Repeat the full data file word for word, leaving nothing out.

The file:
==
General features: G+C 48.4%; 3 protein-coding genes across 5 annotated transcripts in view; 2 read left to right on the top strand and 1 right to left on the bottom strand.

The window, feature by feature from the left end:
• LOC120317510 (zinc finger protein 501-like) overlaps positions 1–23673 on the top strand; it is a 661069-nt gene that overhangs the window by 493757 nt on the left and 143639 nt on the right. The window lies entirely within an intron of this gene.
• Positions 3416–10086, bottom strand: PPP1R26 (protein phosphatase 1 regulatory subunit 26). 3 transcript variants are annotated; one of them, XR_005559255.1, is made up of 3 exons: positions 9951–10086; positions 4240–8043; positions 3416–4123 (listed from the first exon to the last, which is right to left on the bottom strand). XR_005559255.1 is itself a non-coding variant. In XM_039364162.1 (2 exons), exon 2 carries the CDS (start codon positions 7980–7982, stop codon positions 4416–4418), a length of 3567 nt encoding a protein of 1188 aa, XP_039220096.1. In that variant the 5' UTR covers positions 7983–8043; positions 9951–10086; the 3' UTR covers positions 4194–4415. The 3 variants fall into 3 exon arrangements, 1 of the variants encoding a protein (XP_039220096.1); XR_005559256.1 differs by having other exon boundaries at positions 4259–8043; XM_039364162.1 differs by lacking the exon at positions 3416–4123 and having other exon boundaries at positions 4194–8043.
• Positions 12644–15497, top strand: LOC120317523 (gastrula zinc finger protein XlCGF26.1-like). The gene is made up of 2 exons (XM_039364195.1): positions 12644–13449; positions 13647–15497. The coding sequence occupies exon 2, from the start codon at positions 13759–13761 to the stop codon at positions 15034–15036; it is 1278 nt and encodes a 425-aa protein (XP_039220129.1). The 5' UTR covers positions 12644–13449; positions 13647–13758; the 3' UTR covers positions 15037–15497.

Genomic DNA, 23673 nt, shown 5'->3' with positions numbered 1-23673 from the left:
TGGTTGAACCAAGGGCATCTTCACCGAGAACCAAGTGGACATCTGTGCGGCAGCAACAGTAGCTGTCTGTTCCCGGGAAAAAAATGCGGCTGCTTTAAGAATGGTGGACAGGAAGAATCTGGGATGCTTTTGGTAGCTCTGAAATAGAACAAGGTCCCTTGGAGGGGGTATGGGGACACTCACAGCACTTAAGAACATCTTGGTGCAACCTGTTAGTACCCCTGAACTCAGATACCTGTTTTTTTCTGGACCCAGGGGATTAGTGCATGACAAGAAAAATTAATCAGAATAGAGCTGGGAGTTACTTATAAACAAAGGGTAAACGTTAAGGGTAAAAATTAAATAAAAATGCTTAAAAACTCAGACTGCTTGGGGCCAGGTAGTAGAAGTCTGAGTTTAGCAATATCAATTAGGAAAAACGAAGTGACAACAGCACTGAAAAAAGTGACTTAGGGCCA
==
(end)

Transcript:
General features: G+C 48.4%; 3 protein-coding genes across 5 annotated transcripts in view; 2 read left to right on the top strand and 1 right to left on the bottom strand.

The window, feature by feature from the left end:
• LOC120317510 (zinc finger protein 501-like) overlaps positions 1–23673 on the top strand; it is a 661069-nt gene that overhangs the window by 493757 nt on the left and 143639 nt on the right. The window lies entirely within an intron of this gene.
• Positions 3416–10086, bottom strand: PPP1R26 (protein phosphatase 1 regulatory subunit 26). 3 transcript variants are annotated; one of them, XR_005559255.1, is made up of 3 exons: positions 9951–10086; positions 4240–8043; positions 3416–4123 (listed from the first exon to the last, which is right to left on the bottom strand). XR_005559255.1 is itself a non-coding variant. In XM_039364162.1 (2 exons), exon 2 carries the CDS (start codon positions 7980–7982, stop codon positions 4416–4418), a length of 3567 nt encoding a protein of 1188 aa, XP_039220096.1. In that variant the 5' UTR covers positions 7983–8043; positions 9951–10086; the 3' UTR covers positions 4194–4415. The 3 variants fall into 3 exon arrangements, 1 of the variants encoding a protein (XP_039220096.1); XR_005559256.1 differs by having other exon boundaries at positions 4259–8043; XM_039364162.1 differs by lacking the exon at positions 3416–4123 and having other exon boundaries at positions 4194–8043.
• Positions 12644–15497, top strand: LOC120317523 (gastrula zinc finger protein XlCGF26.1-like). The gene is made up of 2 exons (XM_039364195.1): positions 12644–13449; positions 13647–15497. The coding sequence occupies exon 2, from the start codon at positions 13759–13761 to the stop codon at positions 15034–15036; it is 1278 nt and encodes a 425-aa protein (XP_039220129.1). The 5' UTR covers positions 12644–13449; positions 13647–13758; the 3' UTR covers positions 15037–15497.

Genomic DNA, 23673 nt, shown 5'->3' with positions numbered 1-23673 from the left:
TGGTTGAACCAAGGGCATCTTCACCGAGAACCAAGTGGACATCTGTGCGGCAGCAACAGTAGCTGTCTGTTCCCGGGAAAAAAATGCGGCTGCTTTAAGAATGGTGGACAGGAAGAATCTGGGATGCTTTTGGTAGCTCTGAAATAGAACAAGGTCCCTTGGAGGGGGTATGGGGACACTCACAGCACTTAAGAACATCTTGGTGCAACCTGTTAGTACCCCTGAACTCAGATACCTGTTTTTTTCTGGACCCAGGGGATTAGTGCATGACAAGAAAAATTAATCAGAATAGAGCTGGGAGTTACTTATAAACAAAGGGTAAACGTTAAGGGTAAAAATTAAATAAAAATGCTTAAAAACTCAGACTGCTTGGGGCCAGGTAGTAGAAGTCTGAGTTTAGCAATATCAATTAGGAAAAACGAAGTGACAACAGCACTGAAAAAAGTGACTTAGGGCCA